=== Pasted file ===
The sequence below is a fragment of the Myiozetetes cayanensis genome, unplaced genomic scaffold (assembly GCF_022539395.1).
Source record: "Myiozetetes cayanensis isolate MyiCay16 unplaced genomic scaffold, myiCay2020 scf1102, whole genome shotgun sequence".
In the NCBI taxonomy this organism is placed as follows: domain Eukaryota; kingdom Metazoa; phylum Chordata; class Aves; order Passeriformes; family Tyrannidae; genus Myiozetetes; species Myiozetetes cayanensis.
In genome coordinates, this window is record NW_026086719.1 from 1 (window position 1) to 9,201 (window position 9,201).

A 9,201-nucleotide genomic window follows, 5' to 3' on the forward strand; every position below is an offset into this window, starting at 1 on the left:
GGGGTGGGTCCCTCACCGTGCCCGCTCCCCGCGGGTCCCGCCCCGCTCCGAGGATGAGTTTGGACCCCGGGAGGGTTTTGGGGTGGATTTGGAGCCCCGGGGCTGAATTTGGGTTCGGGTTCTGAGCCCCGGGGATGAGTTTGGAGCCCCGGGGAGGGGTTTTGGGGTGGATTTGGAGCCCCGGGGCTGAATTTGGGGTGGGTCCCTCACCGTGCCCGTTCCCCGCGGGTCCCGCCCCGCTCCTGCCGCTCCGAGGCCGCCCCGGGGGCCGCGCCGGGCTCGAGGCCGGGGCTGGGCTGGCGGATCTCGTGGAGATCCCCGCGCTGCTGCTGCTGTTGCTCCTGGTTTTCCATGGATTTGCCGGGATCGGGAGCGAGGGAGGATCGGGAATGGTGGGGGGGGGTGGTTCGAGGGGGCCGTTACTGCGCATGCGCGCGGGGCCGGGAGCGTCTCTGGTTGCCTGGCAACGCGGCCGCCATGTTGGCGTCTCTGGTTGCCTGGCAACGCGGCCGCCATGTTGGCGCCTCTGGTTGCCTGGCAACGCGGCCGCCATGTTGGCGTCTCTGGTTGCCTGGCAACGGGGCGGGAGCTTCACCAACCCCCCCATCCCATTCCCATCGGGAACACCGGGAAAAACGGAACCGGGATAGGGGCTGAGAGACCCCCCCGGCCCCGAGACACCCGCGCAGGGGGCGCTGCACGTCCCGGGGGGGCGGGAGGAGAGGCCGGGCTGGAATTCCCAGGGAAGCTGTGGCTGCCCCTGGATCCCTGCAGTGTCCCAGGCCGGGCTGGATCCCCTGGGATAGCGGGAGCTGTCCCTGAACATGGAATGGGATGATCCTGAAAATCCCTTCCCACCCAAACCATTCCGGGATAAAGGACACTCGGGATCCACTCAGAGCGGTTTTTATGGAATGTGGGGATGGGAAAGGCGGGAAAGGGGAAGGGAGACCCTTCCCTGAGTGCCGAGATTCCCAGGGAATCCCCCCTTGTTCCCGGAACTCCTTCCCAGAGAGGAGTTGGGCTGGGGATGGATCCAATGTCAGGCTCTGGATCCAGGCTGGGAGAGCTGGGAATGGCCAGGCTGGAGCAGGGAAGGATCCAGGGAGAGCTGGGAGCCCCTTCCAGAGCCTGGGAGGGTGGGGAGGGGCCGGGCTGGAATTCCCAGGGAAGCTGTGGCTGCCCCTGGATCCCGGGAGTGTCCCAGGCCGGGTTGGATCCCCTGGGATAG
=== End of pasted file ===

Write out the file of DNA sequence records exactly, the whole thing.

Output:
The sequence below is a fragment of the Myiozetetes cayanensis genome, unplaced genomic scaffold (assembly GCF_022539395.1).
Source record: "Myiozetetes cayanensis isolate MyiCay16 unplaced genomic scaffold, myiCay2020 scf1102, whole genome shotgun sequence".
In the NCBI taxonomy this organism is placed as follows: domain Eukaryota; kingdom Metazoa; phylum Chordata; class Aves; order Passeriformes; family Tyrannidae; genus Myiozetetes; species Myiozetetes cayanensis.
In genome coordinates, this window is record NW_026086719.1 from 1 (window position 1) to 9,201 (window position 9,201).

A 9,201-nucleotide genomic window follows, 5' to 3' on the forward strand; every position below is an offset into this window, starting at 1 on the left:
GGGGTGGGTCCCTCACCGTGCCCGCTCCCCGCGGGTCCCGCCCCGCTCCGAGGATGAGTTTGGACCCCGGGAGGGTTTTGGGGTGGATTTGGAGCCCCGGGGCTGAATTTGGGTTCGGGTTCTGAGCCCCGGGGATGAGTTTGGAGCCCCGGGGAGGGGTTTTGGGGTGGATTTGGAGCCCCGGGGCTGAATTTGGGGTGGGTCCCTCACCGTGCCCGTTCCCCGCGGGTCCCGCCCCGCTCCTGCCGCTCCGAGGCCGCCCCGGGGGCCGCGCCGGGCTCGAGGCCGGGGCTGGGCTGGCGGATCTCGTGGAGATCCCCGCGCTGCTGCTGCTGTTGCTCCTGGTTTTCCATGGATTTGCCGGGATCGGGAGCGAGGGAGGATCGGGAATGGTGGGGGGGGGTGGTTCGAGGGGGCCGTTACTGCGCATGCGCGCGGGGCCGGGAGCGTCTCTGGTTGCCTGGCAACGCGGCCGCCATGTTGGCGTCTCTGGTTGCCTGGCAACGCGGCCGCCATGTTGGCGCCTCTGGTTGCCTGGCAACGCGGCCGCCATGTTGGCGTCTCTGGTTGCCTGGCAACGGGGCGGGAGCTTCACCAACCCCCCCATCCCATTCCCATCGGGAACACCGGGAAAAACGGAACCGGGATAGGGGCTGAGAGACCCCCCCGGCCCCGAGACACCCGCGCAGGGGGCGCTGCACGTCCCGGGGGGGCGGGAGGAGAGGCCGGGCTGGAATTCCCAGGGAAGCTGTGGCTGCCCCTGGATCCCTGCAGTGTCCCAGGCCGGGCTGGATCCCCTGGGATAGCGGGAGCTGTCCCTGAACATGGAATGGGATGATCCTGAAAATCCCTTCCCACCCAAACCATTCCGGGATAAAGGACACTCGGGATCCACTCAGAGCGGTTTTTATGGAATGTGGGGATGGGAAAGGCGGGAAAGGGGAAGGGAGACCCTTCCCTGAGTGCCGAGATTCCCAGGGAATCCCCCCTTGTTCCCGGAACTCCTTCCCAGAGAGGAGTTGGGCTGGGGATGGATCCAATGTCAGGCTCTGGATCCAGGCTGGGAGAGCTGGGAATGGCCAGGCTGGAGCAGGGAAGGATCCAGGGAGAGCTGGGAGCCCCTTCCAGAGCCTGGGAGGGTGGGGAGGGGCCGGGCTGGAATTCCCAGGGAAGCTGTGGCTGCCCCTGGATCCCGGGAGTGTCCCAGGCCGGGTTGGATCCCCTGGGATAG